Area Forecast Discussion
Issued by NWS Greer, SC

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FXUS62 KGSP 242153

Area Forecast Discussion
National Weather Service Greenville-Spartanburg SC
453 PM EST Sat Feb 24 2018

A cold front will approach from the west tonight and then slowly
cross the region Sunday into Monday, with improved chances of
showers and thunderstorms through the period. Cooler and drier air
will settle southward into the region behind the front on Tuesday
before moisture rapidly returns to the area mid to late week.


As of 440 PM: Updated Sky/PoP thru daybreak and touched up T/Td
through mid-evening.

The synoptic pattern will finally experience some changes over
the next 24 hours as the persistent upper anticyclone over the
western Atl weakens as trofing move in from the west.  The same
can be said for the surface features as high pressure retreats
ahead of an approaching surface MLC.  As such, ample instability
across the MS river valley has setup a fairly convectively active
day to our west as prefrontal convection gets going over the
MidSouth.  This complex will work its way eastward through the
evening/overnight hours. Hi-res model runs continue to depict it
not reaching our westernmost mountain zones until after dawn. With
instability now declining diurnally, the most appreciable forcing
in play is upsloping, and models do not have enough response to
that to warrant any more than a chance mention, and only near the
Escarpment at that.

Moving on, the aforementioned prefrontal convection will work east
as the front itself lags behind by 50-75 miles or so.  With that,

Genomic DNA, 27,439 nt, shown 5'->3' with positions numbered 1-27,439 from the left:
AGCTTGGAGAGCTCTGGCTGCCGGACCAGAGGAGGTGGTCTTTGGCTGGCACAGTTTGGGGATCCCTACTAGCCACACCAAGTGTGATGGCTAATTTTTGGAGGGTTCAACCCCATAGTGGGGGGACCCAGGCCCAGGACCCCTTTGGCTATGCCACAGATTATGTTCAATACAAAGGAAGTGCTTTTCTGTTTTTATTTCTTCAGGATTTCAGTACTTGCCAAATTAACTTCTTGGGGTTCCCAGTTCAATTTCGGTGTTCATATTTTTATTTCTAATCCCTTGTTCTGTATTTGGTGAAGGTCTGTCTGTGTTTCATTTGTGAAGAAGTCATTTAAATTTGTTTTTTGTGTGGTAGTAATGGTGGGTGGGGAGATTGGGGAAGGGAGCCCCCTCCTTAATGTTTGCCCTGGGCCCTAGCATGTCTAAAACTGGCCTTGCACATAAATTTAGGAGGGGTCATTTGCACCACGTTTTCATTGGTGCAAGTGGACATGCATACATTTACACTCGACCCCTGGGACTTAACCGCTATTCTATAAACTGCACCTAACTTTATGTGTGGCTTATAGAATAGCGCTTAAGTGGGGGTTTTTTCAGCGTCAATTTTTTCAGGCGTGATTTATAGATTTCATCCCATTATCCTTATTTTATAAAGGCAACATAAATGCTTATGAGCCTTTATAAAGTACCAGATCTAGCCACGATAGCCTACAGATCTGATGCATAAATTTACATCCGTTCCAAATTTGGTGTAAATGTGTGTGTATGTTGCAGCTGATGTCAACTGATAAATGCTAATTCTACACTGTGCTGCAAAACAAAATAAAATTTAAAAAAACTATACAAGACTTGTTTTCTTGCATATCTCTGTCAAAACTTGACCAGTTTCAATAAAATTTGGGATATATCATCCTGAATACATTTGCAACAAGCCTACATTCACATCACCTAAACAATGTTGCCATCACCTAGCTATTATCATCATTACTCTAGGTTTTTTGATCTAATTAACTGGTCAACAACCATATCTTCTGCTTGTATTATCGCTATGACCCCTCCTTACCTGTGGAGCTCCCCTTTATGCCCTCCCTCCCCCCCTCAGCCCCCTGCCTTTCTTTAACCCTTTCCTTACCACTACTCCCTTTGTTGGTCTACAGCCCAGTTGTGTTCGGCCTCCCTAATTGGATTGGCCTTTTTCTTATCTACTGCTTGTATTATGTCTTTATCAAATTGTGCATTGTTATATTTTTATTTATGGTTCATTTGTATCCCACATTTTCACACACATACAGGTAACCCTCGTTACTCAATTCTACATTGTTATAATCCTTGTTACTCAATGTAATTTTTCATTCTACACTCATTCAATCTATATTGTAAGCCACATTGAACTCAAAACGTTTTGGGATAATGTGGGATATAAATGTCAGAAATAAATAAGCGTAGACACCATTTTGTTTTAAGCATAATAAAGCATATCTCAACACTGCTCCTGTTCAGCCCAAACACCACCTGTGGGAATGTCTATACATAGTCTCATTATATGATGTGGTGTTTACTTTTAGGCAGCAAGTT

the primary upper jet/vort will lift northeast into the mid/upper OH
valley by daybreak Sunday, as the decaying line of convection moves
into northeast GA and the extreme western Carolinas.  At this time
it looks as if instability will be lacking, possibly improving into
the late morning to early afternoon hours.  Improving instability
will be highly dependent on surface heating and thus sky cover
(given lack of steepening lapse rates aloft), which is progged to
be fairly high through much of Sunday.  All said, it does looks as
if the general consensus yields a decaying convective line moving
into the western tier of the fcst area just after sunrise, sliding
east through morning before possibly strengthening along/east of
the I26 corridor to round out the afternoon.  Fortunately even the
most robust guidance keeps cape levels sub 500j/kg, therefore would
expect low/mid topped convection which could tap into some elevated
winds aloft.  Thus, the fcst will feature increasing pops through
morning with likely pops to prevail at a minimum regionwide at some
point during the day, with iso/sct thunderstorms favored, a few
of which could be strong with gusty winds and frequent lightning.
Otherwise, brief heavy rainfall is possible, with the highest QPF
progged across the western tier of the fcst area where upward of
1-1.5 inches is possible.  Temperatures on Sunday will remain well
above normal, however likely not reaching record levels.


As of 200 PM EST Saturday: The intial band of pre-frontal convection
will have weakened and/or moved east of the forecast area by Sunday
night. However, models indicate that another shortwave will move
through the Ohio and Tennessee Valleys on Sunday night and Monday.
This feature will induce a weak frontal wave and act to push an area
of showers across the forecast area Sunday night and Monday. It
looks like most areas will receive half an inch to an inch from this
wave. Will carry categorical pops for most of the forecast area
Sunday night and mention a slight chance of thunder in spots.

The wave and associated precip will move east of the area through
the day on Monday as a diffuse cold front slowly clears the area to